FY 2019 Funding Strategy for Research Grants
The mission of the National Institute of Mental Health (NIMH) is to transform the understanding and treatment of mental illnesses through basic and clinical research, paving the way for prevention, recovery, and cure. NIMH’s work toward this mission is guided by our Strategic Plan and by our Strategic Research Priorities based on that Plan. NIMH’s funding priorities are also highlighted in the President’s Budget Request each fiscal year (FY).
NIMH will continue to apply National Institutes of Health (NIH) cost management guidelines when making FY 2019 grant awards.
Non-Competing Continuation Grants:
Non-competing continuation awards to be issued in FY 2019 will be made at the commitment level indicated on the FY 2018 Notice of Award.
Competing Research Applications (New, Renewals, and Revisions):
Although NIMH does not have a specific pay line, the Institute expects to support most of the applications that have an impact score up to the 10th percentile, many between the 10th and 20th percentiles, and some beyond the 20th percentile, based on factors such as the Institute’s Strategic Plan, programmatic portfolio consideration, and availability of funds. Overall, as in past years, we expect to support approximately three-fourths of the applications under the 20th percentile (or with comparable impact scores for non-percentiled applications).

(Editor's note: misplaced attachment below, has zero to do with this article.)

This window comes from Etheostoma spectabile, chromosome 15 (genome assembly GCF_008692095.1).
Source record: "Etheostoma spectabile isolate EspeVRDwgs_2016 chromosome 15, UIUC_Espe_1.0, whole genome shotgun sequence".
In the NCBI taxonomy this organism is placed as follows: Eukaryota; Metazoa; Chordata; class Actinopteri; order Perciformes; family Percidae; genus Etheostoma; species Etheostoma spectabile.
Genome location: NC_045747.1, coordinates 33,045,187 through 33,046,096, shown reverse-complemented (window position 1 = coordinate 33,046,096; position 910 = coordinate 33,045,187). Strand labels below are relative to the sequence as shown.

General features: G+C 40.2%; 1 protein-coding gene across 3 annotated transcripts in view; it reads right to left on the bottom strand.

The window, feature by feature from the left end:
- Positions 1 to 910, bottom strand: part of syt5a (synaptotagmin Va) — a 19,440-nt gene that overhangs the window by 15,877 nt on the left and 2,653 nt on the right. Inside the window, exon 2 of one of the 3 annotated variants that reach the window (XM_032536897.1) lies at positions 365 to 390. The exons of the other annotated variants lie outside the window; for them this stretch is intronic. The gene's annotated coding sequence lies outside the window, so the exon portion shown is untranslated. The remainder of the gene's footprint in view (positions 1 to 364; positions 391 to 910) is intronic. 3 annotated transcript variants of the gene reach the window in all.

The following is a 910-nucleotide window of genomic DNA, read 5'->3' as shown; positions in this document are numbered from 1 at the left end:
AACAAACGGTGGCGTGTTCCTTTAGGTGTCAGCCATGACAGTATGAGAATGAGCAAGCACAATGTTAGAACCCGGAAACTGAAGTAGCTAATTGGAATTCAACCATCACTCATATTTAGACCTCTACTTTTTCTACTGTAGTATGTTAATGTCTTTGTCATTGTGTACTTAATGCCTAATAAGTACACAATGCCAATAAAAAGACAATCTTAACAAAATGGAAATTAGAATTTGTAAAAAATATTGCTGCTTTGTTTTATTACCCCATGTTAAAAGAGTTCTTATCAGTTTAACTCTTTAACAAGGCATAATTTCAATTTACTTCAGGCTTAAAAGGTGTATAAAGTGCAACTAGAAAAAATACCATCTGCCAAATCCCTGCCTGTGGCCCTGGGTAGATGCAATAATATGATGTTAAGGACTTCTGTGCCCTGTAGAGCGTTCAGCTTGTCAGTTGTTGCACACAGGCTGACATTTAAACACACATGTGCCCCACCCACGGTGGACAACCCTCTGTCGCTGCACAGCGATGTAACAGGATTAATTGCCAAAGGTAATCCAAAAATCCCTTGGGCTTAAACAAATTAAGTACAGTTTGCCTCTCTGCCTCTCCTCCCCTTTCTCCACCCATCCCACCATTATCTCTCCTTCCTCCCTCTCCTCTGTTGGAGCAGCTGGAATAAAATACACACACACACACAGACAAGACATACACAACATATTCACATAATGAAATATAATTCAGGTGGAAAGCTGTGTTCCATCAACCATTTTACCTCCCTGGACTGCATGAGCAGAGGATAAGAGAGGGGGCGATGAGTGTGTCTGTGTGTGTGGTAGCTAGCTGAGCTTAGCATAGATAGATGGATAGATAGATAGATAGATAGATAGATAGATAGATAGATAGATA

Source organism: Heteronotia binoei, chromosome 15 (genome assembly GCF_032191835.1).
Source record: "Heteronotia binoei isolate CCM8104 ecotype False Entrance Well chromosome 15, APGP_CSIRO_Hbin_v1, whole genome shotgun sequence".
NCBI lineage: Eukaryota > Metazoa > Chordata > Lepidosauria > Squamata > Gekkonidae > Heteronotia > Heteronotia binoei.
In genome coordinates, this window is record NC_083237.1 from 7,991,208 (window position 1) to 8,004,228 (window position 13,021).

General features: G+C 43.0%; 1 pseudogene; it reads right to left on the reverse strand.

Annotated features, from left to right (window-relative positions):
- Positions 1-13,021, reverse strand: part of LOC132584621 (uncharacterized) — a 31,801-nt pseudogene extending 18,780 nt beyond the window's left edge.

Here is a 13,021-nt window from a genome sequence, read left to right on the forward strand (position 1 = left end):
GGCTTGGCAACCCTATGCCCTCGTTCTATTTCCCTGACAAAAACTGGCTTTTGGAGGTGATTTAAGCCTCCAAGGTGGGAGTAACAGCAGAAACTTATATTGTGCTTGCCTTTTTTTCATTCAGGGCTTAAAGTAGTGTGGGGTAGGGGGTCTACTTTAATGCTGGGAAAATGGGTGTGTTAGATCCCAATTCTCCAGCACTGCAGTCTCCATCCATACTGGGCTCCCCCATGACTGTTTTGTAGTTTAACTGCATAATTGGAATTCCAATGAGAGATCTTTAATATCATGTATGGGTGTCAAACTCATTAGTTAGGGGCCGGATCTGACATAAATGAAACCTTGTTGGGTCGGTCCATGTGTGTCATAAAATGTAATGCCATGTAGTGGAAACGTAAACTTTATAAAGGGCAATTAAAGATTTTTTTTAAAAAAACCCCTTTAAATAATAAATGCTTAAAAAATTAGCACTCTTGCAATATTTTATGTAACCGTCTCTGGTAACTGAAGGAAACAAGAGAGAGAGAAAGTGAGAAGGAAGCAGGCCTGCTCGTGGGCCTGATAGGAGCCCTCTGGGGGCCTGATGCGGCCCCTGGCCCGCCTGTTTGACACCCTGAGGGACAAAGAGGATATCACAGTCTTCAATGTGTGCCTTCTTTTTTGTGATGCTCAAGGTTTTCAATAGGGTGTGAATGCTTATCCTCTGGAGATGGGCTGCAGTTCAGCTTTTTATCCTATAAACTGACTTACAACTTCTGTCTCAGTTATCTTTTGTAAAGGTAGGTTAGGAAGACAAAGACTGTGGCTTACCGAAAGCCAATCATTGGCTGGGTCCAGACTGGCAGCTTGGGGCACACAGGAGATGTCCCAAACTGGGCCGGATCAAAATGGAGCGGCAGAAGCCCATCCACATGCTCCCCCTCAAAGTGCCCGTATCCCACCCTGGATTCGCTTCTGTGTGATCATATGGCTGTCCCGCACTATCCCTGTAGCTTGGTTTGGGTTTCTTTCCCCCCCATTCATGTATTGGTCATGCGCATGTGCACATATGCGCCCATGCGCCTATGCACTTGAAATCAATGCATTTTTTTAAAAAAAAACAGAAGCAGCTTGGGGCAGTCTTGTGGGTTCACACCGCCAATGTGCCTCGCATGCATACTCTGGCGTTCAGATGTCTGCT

- For Research Project Grants (RPGs), Centers, and Other Research Mechanisms (excluding Research Career Development):
- Modular Grants: With the exception of specific programmatic adjustments, modular grant awards will be fully funded in FY 2019, and future year commitments are expected to remain consistent with the FY 2019 awarded amount.
- Non-Modular Grants: With the exception of specific programmatic adjustments, non-modular grant awards will be fully funded in FY 2019. Future year commitments for competing grant awards will be reduced, on average, 5% from recommended funding levels. The number of out-year commitments may also be adjusted.
- For Small Business, Research Career Development, and Research Training Awards:
FY 2019 awards will be funded at recommended levels.
As described in the NIH’s Next Generation Researchers Initiative (NGRI) efforts, the NIMH is committed to placing greater emphasis on NIH programs aimed at providing substantial and sustained support for early stage investigators (ESIs). Accordingly, the NIMH is:
- Prioritizing funding for early stage investigators (ESIs)
- Leveraging the R56 “High Priority, Short-Term Project” award to provide interim short- term support for ESIs to collect preliminary data in support of a resubmission or newly competing NIH R01 application (Please note that investigators cannot apply for R56 awards.)
Research Training and Career Development Awards:
NIMH is committed to research training that prepares junior and early-to-midcareer scientists for careers focused on innovative multidisciplinary and interdisciplinary research in areas of program relevance. NIMH has determined that it is important to strike a strategic balance between building the pipeline of potential new investigators and sufficient funds to support research projects. We will continue to invest significant funds to train investigators in areas highly relevant to the Institute’s mission.
The Ruth L. Kirschstein National Research Service Award postdoctoral stipend levels and tuition/fees for FY 2019 are described in NOT-OD-19-036.